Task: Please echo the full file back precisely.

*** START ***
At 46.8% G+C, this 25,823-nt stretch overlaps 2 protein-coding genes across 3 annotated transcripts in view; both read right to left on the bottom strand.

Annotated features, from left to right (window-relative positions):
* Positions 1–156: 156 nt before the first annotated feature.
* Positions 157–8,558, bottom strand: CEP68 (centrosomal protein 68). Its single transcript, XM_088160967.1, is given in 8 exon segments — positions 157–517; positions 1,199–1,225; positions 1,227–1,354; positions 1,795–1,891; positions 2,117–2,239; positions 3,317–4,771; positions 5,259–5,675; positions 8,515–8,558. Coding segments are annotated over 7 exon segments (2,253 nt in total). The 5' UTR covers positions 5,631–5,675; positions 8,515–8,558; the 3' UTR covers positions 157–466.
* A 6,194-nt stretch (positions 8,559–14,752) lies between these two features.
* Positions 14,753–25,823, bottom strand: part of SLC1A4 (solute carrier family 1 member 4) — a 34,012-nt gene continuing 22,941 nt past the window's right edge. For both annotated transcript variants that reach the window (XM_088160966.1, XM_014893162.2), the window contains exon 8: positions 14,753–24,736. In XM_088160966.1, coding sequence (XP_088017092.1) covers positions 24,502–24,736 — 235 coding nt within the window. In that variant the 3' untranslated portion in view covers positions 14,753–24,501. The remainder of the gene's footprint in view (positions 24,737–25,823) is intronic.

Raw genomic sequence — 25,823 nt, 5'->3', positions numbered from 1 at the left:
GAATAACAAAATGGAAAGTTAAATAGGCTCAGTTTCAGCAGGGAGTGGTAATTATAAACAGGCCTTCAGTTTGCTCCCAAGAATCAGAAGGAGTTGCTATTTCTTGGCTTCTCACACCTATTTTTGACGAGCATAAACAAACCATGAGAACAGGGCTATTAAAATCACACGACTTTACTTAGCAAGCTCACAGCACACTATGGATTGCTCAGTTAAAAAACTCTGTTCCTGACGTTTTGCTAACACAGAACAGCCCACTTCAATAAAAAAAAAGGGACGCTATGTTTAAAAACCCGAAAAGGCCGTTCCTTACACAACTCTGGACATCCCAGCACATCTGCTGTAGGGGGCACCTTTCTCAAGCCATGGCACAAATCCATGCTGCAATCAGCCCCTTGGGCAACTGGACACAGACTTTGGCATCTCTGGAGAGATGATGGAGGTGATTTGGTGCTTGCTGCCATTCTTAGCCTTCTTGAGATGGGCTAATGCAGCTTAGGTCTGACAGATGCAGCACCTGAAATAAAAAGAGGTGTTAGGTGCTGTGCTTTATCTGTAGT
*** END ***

At 46.8% G+C, this 25,823-nt stretch overlaps 2 protein-coding genes across 3 annotated transcripts in view; both read right to left on the bottom strand.

Annotated features, from left to right (window-relative positions):
* Positions 1–156: 156 nt before the first annotated feature.
* Positions 157–8,558, bottom strand: CEP68 (centrosomal protein 68). Its single transcript, XM_088160967.1, is given in 8 exon segments — positions 157–517; positions 1,199–1,225; positions 1,227–1,354; positions 1,795–1,891; positions 2,117–2,239; positions 3,317–4,771; positions 5,259–5,675; positions 8,515–8,558. Coding segments are annotated over 7 exon segments (2,253 nt in total). The 5' UTR covers positions 5,631–5,675; positions 8,515–8,558; the 3' UTR covers positions 157–466.
* A 6,194-nt stretch (positions 8,559–14,752) lies between these two features.
* Positions 14,753–25,823, bottom strand: part of SLC1A4 (solute carrier family 1 member 4) — a 34,012-nt gene continuing 22,941 nt past the window's right edge. For both annotated transcript variants that reach the window (XM_088160966.1, XM_014893162.2), the window contains exon 8: positions 14,753–24,736. In XM_088160966.1, coding sequence (XP_088017092.1) covers positions 24,502–24,736 — 235 coding nt within the window. In that variant the 3' untranslated portion in view covers positions 14,753–24,501. The remainder of the gene's footprint in view (positions 24,737–25,823) is intronic.

Raw genomic sequence — 25,823 nt, 5'->3', positions numbered from 1 at the left:
GAATAACAAAATGGAAAGTTAAATAGGCTCAGTTTCAGCAGGGAGTGGTAATTATAAACAGGCCTTCAGTTTGCTCCCAAGAATCAGAAGGAGTTGCTATTTCTTGGCTTCTCACACCTATTTTTGACGAGCATAAACAAACCATGAGAACAGGGCTATTAAAATCACACGACTTTACTTAGCAAGCTCACAGCACACTATGGATTGCTCAGTTAAAAAACTCTGTTCCTGACGTTTTGCTAACACAGAACAGCCCACTTCAATAAAAAAAAAGGGACGCTATGTTTAAAAACCCGAAAAGGCCGTTCCTTACACAACTCTGGACATCCCAGCACATCTGCTGTAGGGGGCACCTTTCTCAAGCCATGGCACAAATCCATGCTGCAATCAGCCCCTTGGGCAACTGGACACAGACTTTGGCATCTCTGGAGAGATGATGGAGGTGATTTGGTGCTTGCTGCCATTCTTAGCCTTCTTGAGATGGGCTAATGCAGCTTAGGTCTGACAGATGCAGCACCTGAAATAAAAAGAGGTGTTAGGTGCTGTGCTTTATCTGTAGT